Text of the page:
"I was in college, and now instead of going to college I'm doing Bitcoin," says Louis Parker, an entrepreneur who has set up shop at the Bitcoin Center NYC, a cavernous storefront in lower Manhattan's financial district that's fast become a central gathering spot for New York City's cryptocurrency traders, programmers, and enthusiasts. "There's no college class on Bitcoin, except in Cyprus, and I wasn't ready to move there," he says.
Every Monday night, Bitcoin traders holds a meet up called Satoshi Square, named in honor of Satoshi Nakamoto, the mysterious creator of Bitcoin, in which participants exchange virtual currencies for U.S. dollars. Before Satoshi Square relocated to the Bitcoin Center NYC a couple weeks ago, it was held in the shopping aisles of a Whole Foods grocery store on the Lower East Side.
Why exchange Bitcoins for dollars in person when it's easy to do so on the web? For one thing, online trades require a bank account, which some Bitcoin users lack. Trading in person also reduces transaction fees and enables haggling. "There's a lot of benefits to coming together on an exchange," says Scott Tuddenham, who helps manage the order book during Satoshi Square. "Commerce has been conducted in city centers since the beginning of time," he says.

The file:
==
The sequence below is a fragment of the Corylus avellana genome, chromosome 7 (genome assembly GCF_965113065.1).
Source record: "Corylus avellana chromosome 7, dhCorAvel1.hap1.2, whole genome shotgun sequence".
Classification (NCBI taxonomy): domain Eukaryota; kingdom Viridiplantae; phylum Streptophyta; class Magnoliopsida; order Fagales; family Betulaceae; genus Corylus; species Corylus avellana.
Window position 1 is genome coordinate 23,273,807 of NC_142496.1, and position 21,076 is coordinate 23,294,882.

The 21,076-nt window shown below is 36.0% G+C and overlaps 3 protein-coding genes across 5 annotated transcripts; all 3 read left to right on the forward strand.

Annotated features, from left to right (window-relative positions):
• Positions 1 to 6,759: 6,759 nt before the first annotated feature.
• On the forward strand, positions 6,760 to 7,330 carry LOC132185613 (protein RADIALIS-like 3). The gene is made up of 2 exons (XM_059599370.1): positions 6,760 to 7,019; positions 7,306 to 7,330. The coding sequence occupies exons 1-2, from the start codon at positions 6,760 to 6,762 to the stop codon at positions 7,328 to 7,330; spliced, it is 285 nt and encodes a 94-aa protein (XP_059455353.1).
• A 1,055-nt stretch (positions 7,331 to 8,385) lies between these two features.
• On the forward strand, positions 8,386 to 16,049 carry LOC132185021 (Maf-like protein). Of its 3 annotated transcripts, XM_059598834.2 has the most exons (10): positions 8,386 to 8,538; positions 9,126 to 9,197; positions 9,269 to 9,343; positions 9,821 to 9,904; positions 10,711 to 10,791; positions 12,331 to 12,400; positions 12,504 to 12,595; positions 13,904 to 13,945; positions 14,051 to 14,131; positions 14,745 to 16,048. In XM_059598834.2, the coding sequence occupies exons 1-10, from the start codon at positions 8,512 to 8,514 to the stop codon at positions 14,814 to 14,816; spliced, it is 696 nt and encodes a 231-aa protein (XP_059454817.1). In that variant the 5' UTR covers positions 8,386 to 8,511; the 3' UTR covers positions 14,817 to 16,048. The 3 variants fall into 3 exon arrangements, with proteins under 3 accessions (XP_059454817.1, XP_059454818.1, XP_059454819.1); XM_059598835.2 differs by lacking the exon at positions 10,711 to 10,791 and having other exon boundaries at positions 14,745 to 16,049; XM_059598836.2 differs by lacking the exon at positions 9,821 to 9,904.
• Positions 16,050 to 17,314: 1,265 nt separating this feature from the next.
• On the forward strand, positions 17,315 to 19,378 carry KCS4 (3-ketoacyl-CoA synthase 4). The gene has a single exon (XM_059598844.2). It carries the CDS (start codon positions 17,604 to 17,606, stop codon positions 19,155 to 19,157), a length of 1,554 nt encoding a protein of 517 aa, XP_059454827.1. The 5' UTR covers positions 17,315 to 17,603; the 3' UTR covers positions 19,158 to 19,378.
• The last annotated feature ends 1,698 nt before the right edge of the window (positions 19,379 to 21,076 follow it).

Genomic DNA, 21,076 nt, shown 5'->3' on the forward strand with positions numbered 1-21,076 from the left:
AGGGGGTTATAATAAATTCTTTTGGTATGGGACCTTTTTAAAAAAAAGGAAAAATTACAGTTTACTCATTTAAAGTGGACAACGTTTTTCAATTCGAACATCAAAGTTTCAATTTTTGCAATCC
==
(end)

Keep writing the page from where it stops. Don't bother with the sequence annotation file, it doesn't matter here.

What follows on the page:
Bapple. He says his interest in Bitcoin and other virtual currencies is partly driven by concern that over printing of money by the U.S. government could lead to runaway inflation.The cofounder of the Bitcoin Center NYC is Nick Spanos, a tech entrepreneur and the owner of the New York City real estate brokerage firm
"Maybe people just by learning about Bitcoin will slowdown the dollars being printed as an educational function of its existence," says Spanos.
About 3.15 minutes.
Produced by Jim Epstein and hosted by Naomi Brockwell.
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